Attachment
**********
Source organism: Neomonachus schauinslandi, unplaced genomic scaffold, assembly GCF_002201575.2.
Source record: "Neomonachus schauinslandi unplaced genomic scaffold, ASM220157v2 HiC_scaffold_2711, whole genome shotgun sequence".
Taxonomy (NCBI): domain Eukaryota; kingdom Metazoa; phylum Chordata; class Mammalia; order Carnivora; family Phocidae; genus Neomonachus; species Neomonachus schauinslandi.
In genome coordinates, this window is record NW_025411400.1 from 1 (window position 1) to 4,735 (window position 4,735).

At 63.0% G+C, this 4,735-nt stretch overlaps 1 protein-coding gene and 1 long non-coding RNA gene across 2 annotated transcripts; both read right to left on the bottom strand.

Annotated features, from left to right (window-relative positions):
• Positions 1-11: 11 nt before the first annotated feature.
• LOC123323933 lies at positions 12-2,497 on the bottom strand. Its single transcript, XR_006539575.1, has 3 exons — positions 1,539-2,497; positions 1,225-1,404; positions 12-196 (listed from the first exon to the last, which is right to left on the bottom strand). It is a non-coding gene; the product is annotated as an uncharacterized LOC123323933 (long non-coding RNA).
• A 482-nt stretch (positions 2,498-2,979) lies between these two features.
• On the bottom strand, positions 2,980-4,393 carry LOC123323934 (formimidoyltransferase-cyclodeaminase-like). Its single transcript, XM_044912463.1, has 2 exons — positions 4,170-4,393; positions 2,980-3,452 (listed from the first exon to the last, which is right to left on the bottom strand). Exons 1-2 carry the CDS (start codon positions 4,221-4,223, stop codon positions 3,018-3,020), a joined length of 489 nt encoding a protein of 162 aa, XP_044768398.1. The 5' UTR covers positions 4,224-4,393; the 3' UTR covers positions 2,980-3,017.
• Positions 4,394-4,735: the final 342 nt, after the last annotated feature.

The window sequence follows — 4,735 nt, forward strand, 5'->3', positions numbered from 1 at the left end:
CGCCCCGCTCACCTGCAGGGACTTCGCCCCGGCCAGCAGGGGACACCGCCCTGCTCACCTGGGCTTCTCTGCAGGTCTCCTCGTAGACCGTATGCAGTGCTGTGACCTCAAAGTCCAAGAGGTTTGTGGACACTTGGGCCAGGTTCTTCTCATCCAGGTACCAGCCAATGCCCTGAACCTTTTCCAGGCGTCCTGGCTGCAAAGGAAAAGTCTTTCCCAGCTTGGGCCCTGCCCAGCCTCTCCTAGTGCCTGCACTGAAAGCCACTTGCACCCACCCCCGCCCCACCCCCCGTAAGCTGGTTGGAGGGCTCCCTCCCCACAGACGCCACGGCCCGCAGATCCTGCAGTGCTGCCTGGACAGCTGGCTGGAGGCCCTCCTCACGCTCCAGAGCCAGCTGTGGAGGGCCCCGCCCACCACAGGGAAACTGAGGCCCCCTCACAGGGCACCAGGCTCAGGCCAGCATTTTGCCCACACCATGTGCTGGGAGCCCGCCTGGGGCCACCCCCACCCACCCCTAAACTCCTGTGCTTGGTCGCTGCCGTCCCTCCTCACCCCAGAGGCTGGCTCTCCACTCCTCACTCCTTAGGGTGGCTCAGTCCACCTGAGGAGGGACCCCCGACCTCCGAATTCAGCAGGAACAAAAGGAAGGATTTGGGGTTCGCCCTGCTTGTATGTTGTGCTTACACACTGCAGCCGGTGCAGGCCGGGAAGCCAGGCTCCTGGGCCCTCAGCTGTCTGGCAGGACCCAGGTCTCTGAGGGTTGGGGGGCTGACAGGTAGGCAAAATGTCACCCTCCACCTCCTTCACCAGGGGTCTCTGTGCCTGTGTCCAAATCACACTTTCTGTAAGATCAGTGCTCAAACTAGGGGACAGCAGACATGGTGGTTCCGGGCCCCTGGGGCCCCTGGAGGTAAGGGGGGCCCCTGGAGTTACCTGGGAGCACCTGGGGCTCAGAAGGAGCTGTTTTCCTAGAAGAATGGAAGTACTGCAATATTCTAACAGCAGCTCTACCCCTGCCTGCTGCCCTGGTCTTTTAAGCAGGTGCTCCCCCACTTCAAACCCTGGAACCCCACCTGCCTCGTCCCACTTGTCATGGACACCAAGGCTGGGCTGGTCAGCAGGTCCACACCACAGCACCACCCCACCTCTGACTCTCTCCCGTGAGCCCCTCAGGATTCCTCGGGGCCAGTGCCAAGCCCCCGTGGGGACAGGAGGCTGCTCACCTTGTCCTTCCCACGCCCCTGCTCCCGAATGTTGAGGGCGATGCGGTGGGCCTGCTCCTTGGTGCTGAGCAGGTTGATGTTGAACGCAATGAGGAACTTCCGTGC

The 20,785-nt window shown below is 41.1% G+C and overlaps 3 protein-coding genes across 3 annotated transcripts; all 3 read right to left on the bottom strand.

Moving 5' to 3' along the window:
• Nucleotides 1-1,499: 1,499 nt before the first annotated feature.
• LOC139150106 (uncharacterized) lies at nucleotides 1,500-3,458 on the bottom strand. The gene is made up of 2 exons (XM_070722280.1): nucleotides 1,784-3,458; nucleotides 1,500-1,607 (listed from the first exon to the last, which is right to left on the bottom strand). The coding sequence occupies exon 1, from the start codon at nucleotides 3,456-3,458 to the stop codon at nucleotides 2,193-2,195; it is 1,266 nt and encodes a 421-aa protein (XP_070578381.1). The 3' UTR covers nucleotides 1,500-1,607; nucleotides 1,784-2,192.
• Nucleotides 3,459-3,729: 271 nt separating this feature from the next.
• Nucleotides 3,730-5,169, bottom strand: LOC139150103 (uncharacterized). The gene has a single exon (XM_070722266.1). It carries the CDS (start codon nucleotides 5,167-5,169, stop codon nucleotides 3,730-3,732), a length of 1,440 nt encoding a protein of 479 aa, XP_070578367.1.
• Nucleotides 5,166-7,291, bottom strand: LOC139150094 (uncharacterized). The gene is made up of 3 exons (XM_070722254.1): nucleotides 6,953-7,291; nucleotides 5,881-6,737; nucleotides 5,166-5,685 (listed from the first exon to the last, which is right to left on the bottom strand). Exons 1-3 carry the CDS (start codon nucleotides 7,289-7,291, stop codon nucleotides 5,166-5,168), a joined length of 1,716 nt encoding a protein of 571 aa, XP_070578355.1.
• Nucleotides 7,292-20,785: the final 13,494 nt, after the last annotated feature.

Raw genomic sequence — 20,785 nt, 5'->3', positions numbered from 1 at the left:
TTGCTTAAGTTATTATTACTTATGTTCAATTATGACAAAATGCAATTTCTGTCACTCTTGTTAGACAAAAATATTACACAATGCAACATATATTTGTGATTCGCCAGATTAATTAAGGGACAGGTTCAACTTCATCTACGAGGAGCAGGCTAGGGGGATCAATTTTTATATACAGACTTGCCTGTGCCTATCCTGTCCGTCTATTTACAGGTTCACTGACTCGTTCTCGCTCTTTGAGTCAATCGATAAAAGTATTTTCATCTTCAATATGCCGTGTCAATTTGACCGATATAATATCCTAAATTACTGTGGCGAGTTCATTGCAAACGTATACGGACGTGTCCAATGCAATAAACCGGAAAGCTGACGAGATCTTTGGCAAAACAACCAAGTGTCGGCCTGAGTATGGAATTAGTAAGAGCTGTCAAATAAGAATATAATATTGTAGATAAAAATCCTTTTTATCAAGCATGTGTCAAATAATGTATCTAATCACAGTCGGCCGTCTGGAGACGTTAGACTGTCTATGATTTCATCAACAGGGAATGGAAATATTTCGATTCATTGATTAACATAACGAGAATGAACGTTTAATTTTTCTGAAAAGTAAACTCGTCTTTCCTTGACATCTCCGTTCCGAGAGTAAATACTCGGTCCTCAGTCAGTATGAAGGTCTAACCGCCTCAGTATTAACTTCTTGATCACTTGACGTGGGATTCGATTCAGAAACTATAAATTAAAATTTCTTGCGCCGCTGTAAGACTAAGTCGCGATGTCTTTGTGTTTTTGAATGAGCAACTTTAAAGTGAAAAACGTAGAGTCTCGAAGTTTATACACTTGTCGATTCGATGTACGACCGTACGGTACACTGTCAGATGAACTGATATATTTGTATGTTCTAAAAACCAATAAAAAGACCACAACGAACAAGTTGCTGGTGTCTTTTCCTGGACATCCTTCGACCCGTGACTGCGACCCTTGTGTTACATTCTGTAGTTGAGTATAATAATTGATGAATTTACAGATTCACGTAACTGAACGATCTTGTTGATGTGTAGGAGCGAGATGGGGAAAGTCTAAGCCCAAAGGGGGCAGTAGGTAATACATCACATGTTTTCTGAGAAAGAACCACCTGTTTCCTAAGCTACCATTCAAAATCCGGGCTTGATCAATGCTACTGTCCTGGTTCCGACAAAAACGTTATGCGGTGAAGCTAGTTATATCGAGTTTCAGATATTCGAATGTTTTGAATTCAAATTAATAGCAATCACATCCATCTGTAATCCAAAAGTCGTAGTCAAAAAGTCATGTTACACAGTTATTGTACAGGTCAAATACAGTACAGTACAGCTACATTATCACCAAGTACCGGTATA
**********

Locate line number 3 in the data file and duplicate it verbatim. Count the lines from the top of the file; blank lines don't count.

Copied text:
Taxonomy (NCBI): domain Eukaryota; kingdom Metazoa; phylum Chordata; class Mammalia; order Carnivora; family Phocidae; genus Neomonachus; species Neomonachus schauinslandi.